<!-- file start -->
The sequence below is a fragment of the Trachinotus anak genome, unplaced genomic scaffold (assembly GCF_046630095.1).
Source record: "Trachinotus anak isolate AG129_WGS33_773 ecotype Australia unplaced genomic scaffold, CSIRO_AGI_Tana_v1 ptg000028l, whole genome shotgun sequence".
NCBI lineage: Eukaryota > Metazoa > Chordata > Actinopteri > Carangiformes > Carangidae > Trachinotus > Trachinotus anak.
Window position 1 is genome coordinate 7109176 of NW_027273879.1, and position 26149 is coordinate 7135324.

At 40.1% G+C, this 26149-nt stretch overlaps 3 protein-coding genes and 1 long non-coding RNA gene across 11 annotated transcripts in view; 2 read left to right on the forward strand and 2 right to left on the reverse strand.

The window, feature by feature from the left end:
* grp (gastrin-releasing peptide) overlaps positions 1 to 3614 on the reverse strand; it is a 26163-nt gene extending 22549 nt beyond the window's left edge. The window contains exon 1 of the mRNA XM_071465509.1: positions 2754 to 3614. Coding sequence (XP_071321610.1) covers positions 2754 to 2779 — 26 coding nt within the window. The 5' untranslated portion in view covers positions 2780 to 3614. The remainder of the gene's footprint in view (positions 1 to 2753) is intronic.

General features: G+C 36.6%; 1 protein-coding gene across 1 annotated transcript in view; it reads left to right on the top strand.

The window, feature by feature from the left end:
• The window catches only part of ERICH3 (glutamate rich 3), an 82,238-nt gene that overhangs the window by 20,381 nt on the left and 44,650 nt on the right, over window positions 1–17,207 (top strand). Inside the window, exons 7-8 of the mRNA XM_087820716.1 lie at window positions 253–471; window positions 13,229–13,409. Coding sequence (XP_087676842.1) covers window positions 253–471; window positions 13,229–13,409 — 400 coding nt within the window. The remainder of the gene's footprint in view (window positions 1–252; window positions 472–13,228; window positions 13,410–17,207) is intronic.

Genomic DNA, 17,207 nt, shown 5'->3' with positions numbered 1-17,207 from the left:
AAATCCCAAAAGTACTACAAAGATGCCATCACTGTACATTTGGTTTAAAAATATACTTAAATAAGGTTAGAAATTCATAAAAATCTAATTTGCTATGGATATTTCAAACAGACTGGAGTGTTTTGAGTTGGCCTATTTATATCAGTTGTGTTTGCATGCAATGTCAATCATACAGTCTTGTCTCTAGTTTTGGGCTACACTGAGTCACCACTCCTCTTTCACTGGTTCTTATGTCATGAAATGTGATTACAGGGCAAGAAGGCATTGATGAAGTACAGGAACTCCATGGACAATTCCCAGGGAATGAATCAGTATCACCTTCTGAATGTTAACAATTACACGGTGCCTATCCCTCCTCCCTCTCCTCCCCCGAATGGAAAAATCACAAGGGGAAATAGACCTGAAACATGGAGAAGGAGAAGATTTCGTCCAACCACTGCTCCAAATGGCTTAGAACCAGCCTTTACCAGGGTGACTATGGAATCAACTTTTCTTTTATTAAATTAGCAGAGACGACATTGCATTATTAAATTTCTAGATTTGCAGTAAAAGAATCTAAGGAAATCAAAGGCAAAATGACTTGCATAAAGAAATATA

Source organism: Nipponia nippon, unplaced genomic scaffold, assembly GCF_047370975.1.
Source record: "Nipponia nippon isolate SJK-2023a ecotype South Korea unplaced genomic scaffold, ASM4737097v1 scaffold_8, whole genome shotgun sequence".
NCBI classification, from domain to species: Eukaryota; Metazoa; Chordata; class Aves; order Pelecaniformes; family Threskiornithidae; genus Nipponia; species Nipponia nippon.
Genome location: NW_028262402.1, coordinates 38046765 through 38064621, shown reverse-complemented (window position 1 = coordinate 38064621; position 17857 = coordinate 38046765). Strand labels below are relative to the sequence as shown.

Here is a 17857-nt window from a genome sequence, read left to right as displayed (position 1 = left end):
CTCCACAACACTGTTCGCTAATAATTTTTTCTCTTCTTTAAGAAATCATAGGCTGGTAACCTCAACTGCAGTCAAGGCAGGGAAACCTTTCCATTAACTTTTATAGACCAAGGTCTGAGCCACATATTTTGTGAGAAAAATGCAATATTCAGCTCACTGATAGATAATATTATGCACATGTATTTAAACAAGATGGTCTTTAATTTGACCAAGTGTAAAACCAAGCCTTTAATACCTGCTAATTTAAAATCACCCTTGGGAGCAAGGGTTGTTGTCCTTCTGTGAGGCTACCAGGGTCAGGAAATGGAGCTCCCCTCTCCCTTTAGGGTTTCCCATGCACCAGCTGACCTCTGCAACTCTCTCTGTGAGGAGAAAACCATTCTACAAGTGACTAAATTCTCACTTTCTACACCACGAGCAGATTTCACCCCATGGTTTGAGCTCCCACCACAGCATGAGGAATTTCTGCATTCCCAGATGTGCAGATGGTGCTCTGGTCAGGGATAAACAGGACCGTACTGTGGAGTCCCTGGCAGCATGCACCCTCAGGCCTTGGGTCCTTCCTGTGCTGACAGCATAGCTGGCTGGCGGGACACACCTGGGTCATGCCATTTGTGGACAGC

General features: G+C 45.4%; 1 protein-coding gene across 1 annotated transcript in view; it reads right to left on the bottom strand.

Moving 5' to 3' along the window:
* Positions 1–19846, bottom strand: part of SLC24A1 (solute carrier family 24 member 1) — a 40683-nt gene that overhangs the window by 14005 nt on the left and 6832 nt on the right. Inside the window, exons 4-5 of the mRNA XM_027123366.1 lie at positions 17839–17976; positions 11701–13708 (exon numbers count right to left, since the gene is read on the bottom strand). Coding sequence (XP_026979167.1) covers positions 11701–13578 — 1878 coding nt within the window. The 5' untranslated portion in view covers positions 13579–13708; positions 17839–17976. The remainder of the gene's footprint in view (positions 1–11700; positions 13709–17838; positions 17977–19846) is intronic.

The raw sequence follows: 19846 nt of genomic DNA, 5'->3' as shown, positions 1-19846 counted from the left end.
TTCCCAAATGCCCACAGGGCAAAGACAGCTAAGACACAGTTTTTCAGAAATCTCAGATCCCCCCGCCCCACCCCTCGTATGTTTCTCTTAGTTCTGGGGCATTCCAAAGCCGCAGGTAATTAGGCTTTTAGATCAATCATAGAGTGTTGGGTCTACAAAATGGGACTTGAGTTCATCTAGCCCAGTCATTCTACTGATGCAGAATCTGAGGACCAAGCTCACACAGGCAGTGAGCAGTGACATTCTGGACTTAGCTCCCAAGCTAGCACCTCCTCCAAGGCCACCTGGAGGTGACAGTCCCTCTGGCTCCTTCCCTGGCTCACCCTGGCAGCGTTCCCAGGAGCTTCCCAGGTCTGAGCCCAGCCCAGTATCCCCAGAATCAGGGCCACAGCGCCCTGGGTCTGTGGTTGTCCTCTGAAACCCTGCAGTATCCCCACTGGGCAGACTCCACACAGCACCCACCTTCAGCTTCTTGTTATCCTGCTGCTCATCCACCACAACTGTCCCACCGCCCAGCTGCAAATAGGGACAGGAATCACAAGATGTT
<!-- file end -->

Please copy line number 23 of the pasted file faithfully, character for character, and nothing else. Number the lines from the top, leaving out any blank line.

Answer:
TTCCCAAATGCCCACAGGGCAAAGACAGCTAAGACACAGTTTTTCAGAAATCTCAGATCCCCCCGCCCCACCCCTCGTATGTTTCTCTTAGTTCTGGGGCATTCCAAAGCCGCAGGTAATTAGGCTTTTAGATCAATCATAGAGTGTTGGGTCTACAAAATGGGACTTGAGTTCATCTAGCCCAGTCATTCTACTGATGCAGAATCTGAGGACCAAGCTCACACAGGCAGTGAGCAGTGACATTCTGGACTTAGCTCCCAAGCTAGCACCTCCTCCAAGGCCACCTGGAGGTGACAGTCCCTCTGGCTCCTTCCCTGGCTCACCCTGGCAGCGTTCCCAGGAGCTTCCCAGGTCTGAGCCCAGCCCAGTATCCCCAGAATCAGGGCCACAGCGCCCTGGGTCTGTGGTTGTCCTCTGAAACCCTGCAGTATCCCCACTGGGCAGACTCCACACAGCACCCACCTTCAGCTTCTTGTTATCCTGCTGCTCATCCACCACAACTGTCCCACCGCCCAGCTGCAAATAGGGACAGGAATCACAAGATGTT